For me, I have always felt as I've dissected and analysed various elements of traditional 2nd Wave feminism (such as Germaine Greer's proclamation that transgender women need to be equivocated to "Christopher Biggins's Panto Dame standards" and cannot be taken seriously when trying to enter the feminist movement) and radical 3rd Wave feminism (based on moving towards a gender/queer analysis akin to Judith Butler's ironic gender as performance theory) to the creation of a trans variant of feminism (what Robert Hill defines as Transfeminism) where there has to be a place for trans women within the mainstream feminist community and beyond that, that trans men have to realise that trans women should be allowed to espouse feminist values without recourse to being called "traitors to their biological sex". I'd have thought rather than arguing regressively towards an essence of "biological determinism" that is still part of Catholic doctrine (traditionally seen as restricting feminists because of their views on abortion and contraception) we should be embracing the need to recognise that gender identities shift and are of equal worth. I'm not saying that biological cis women should not celebrate their uteruses and have "womb prayer parties" a la Ab Fab Episode 4 with Beth De Woody taking the lead but do not feel the need to destroy trans women in the process of celebrating these differences; most trans women appreciate that cis women go through the menstruation cycle and wouldn't proclaim that they know how it feels to have to buy sanitary towels on a regular basis to soak up the bleeding. After all I've bought sanitary products for my Mum on a regular basis. Equally, feminists must be careful not to denigrate the choices trans men have made if they have chosen to take testosterone and go for the removal of their breasts and uteruses and ovaries. In fact until they get to that point trans men still have to buy sanitary products and use femidoms and contraceptives to prevent unwanted pregnancy, issues that many self-proclaimed radical feminists have to deal with daily. So what sorts of theories have abounded about transgender people within feminism and what have transgender people done to try and change those feminist's minds, if anything?
Second Wave Feminist Critics against Transgender Activism:
Germaine Greer has been a vocal opponent of trans women trying to enter the mainstream feminist debate. In 1997 for example Greer voted against the offering of a fellowship to the trans physicist Rachel Padman to the all female Newham College because she had been born male. In her follow up to her seminal work The Female Eunuch, The Whole Woman (1999) Greer lamented the progress second wave feminism had made within Western European society. Part of her lamentation related to the fact that feminists had been unable to "shake off" transfeminists (see below). In a chapter titled "Pantomime Dames", Greer blasted trans women as pitiful parodies of sisterhood. Trans women have a desire to "castrate themselves" because they want to prove women are "non sex." They don't ask for a "uterus and ovaries transplant" and if made mandatory demand for sex reassignment surgery would "disappear overnight". Not true because I'd be more than happy to undergo that kinda transplant even if it led to me starting to go through menstruation but Greer seems keen to pass blanket judgement on men without fully realising the nuances behind gender identification. This is evident from Greer's assertion on BBC's Newsnight in 2015 that she does not "regard transgender women as women."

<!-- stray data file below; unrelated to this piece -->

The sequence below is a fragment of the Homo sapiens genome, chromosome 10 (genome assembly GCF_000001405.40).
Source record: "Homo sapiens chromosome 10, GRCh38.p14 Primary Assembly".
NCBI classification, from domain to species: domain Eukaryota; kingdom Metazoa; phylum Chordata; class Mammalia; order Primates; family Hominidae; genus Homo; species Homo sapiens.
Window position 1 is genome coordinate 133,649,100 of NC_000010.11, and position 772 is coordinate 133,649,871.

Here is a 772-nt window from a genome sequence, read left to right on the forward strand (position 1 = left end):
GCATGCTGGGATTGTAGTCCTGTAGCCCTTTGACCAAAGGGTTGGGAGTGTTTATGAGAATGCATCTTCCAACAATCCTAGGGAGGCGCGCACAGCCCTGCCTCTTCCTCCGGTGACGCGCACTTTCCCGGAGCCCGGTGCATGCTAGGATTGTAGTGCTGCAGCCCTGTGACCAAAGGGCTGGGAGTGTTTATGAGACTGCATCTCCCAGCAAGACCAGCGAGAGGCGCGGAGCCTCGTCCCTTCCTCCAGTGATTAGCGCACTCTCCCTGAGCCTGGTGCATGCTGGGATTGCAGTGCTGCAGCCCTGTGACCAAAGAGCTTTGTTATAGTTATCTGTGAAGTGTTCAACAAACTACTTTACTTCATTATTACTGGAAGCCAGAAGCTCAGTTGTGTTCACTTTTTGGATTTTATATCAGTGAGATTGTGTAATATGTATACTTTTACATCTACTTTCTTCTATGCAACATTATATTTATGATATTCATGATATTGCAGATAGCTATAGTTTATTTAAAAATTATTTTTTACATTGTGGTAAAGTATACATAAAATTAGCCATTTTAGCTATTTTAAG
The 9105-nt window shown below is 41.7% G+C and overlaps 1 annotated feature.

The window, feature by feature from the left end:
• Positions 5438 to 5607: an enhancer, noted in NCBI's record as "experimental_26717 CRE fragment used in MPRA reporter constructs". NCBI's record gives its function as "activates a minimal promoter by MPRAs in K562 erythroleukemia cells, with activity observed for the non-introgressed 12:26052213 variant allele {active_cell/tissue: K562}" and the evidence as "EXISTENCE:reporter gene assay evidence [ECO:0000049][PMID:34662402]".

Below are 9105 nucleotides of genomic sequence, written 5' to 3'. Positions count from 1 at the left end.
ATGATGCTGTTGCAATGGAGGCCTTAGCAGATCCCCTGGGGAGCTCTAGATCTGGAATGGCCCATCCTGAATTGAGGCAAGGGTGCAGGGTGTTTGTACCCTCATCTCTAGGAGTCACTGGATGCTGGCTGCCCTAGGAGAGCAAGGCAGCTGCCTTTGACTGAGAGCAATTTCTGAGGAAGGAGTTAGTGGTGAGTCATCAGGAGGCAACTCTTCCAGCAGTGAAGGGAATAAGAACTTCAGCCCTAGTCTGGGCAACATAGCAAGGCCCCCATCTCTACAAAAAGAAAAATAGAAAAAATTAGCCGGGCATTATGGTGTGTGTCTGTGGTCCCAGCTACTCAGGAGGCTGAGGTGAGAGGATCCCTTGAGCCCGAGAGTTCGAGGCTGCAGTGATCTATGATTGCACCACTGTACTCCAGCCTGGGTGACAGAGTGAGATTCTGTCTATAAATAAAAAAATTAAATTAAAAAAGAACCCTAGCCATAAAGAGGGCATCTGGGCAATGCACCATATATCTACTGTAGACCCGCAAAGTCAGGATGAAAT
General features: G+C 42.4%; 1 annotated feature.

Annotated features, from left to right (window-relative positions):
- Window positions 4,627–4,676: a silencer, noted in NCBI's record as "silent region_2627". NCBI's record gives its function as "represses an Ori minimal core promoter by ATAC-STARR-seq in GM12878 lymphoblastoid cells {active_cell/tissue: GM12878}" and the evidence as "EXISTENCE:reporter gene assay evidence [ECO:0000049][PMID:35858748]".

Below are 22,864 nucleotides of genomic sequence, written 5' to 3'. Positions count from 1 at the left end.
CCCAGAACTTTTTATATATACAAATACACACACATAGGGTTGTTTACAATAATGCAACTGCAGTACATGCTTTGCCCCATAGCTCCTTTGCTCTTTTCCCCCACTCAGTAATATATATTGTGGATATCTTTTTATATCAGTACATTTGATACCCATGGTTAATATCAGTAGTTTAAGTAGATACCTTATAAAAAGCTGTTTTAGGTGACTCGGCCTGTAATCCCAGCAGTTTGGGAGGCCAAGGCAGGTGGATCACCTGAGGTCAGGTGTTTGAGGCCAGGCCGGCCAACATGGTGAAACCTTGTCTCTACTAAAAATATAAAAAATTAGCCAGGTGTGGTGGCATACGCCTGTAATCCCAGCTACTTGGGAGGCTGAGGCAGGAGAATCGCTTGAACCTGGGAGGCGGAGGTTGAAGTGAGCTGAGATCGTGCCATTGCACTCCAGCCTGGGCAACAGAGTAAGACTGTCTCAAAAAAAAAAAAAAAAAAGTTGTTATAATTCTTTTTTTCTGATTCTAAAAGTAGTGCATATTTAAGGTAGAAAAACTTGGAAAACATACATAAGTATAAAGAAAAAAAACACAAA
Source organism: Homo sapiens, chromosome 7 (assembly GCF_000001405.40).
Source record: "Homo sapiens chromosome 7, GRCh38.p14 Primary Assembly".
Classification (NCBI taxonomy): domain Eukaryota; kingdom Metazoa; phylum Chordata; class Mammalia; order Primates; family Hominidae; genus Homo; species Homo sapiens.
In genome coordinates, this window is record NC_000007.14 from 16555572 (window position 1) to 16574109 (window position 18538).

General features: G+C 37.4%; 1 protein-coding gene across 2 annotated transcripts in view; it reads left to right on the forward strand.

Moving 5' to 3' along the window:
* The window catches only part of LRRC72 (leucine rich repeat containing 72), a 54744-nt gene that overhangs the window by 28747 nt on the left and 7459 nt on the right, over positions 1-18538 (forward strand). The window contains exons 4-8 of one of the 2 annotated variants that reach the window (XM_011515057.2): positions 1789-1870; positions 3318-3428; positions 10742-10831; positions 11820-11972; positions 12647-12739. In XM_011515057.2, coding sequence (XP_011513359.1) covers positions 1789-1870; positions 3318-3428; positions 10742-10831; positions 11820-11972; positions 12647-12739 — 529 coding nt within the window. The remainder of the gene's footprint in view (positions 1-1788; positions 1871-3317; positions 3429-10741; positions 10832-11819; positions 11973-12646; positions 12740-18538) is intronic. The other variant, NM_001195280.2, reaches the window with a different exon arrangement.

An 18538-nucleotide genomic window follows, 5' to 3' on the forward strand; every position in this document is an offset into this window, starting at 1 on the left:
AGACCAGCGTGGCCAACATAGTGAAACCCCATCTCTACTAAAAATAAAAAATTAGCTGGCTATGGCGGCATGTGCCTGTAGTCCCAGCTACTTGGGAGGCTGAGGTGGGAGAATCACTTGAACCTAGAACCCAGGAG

Julie Bindel, founder of Justice For Women an organisation that opposes violence against women and helps women prosecuted for murdering their violent male partners in self defence and self-proclaimed radical feminist has repeatedly campaigned against transgender women being offered the same rights as cisgender women. In her May Guardian 2007 article Mistaken Identity Bindel interviewed MTF trans "Claudia" who regretted her decision to go through sex reassignment surgery and blamed the male psychiatrist for not guiding Claudia through the process effectively. Bindel goes as far as to say these male psychiatrists want to diagnose men as having Gender Dysphoria to normalise them into fitting with traditional gender stereotypes. This view comes admittedly from Bindel's self-representation of radical lesbian feminism which may colour her interpretation of sexual psychiatry. Claudia was recently found dead but her suicide may have resulted from underlying mental health issues that had been neglected by CAMHS (NHS's Mental Health referral service) but important to emphasis Claudia is not representative of the trans community. A month after this article was published, Bindel published Gender Benders: beware where she criticised a transgender rape councillor's dispute with a rape crisis centre and used the article to attack trans people. In the article Bindel contends that readers think of a world wholly populated by transgender people because it would "look like the set of Grease" and "jokes" that "I don't have a problem with men disposing of their genitals, but it does not make them women, in the same way shoving a bit of hose down your 501s doesn't make you a man".
The Guardian article attracted over 200 complaints from trans individuals, doctors and the UK trans activist group Press For Change have designated the article as a key example of transphobia. Bindel has continued to court controversy by positing sex reassignment surgery as society's way of "reinforcing gender stereotypes" citing Iran's status as the "most numerous sex change country of the world" as proof of this.